Flammable Australia : the fire regimes and biodiversity of a continent /
|Published:||Cambridge ; New York : Cambridge University Press, 2002.|
|Related Information:||Publisher description |
Table of contents |
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Fire is pivotal to the functioning of ecosystems in Australia, affecting the distribution and abundance of the continent's unique and highly diverse range of plants and animals. Conservation of this natural biodiversity therefore requires a good understanding of scientific processes involved in the action of fire on the landscape. This book provides a synthesis of current knowledge in this area and its application in contemporary land management. Central to the discussion is an exploration of the concept of the fire regime - the cumulative pattern of fires and their individual characteristics (fire type, frequency, intensity and season) - and its interactions with biodiversity. Contributions by thirty-two leading experts cover a broad sweep of topics, including prehistory, future climate change, fire behaviour, modelling of temporal and spatial patterns, plant and animal life-cycles, case studies of major ecosystems, and management policies and systems.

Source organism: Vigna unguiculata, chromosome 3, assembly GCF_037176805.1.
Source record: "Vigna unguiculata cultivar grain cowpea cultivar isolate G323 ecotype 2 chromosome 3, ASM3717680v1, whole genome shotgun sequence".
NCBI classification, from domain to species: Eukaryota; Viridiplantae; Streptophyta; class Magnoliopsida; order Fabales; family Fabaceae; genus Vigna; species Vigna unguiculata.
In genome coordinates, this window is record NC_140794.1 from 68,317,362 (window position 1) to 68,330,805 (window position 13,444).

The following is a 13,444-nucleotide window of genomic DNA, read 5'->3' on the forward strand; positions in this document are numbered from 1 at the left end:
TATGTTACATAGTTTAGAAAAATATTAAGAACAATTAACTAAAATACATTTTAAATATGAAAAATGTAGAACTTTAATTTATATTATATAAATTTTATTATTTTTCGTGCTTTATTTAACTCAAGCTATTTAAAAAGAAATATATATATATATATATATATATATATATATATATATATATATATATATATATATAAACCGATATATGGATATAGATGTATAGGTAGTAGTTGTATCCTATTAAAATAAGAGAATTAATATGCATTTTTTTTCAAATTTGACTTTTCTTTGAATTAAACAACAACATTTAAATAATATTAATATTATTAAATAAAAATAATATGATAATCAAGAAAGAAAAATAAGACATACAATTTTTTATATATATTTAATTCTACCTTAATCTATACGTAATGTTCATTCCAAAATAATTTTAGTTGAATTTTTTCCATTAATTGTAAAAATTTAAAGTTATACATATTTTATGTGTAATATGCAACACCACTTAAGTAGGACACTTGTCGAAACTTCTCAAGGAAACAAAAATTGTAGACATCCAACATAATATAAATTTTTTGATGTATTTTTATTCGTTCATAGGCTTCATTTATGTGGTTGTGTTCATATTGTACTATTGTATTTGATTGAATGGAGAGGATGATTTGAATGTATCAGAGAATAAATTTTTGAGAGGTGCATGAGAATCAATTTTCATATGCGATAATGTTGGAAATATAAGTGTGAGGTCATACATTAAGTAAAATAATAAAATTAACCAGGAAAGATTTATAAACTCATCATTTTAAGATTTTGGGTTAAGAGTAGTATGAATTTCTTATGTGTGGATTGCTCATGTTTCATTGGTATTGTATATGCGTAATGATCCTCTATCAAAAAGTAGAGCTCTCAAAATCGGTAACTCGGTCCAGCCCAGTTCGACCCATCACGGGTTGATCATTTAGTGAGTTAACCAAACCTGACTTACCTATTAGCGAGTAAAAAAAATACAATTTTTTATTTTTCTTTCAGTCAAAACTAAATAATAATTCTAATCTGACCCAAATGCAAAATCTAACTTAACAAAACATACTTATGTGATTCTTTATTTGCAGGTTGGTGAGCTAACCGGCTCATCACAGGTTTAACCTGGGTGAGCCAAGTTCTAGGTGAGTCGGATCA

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|Physical Description:||viii, 462 p. : ill. (some col.), maps (some col.) ; 26 cm.|
|Bibliography:||Includes bibliographical references.|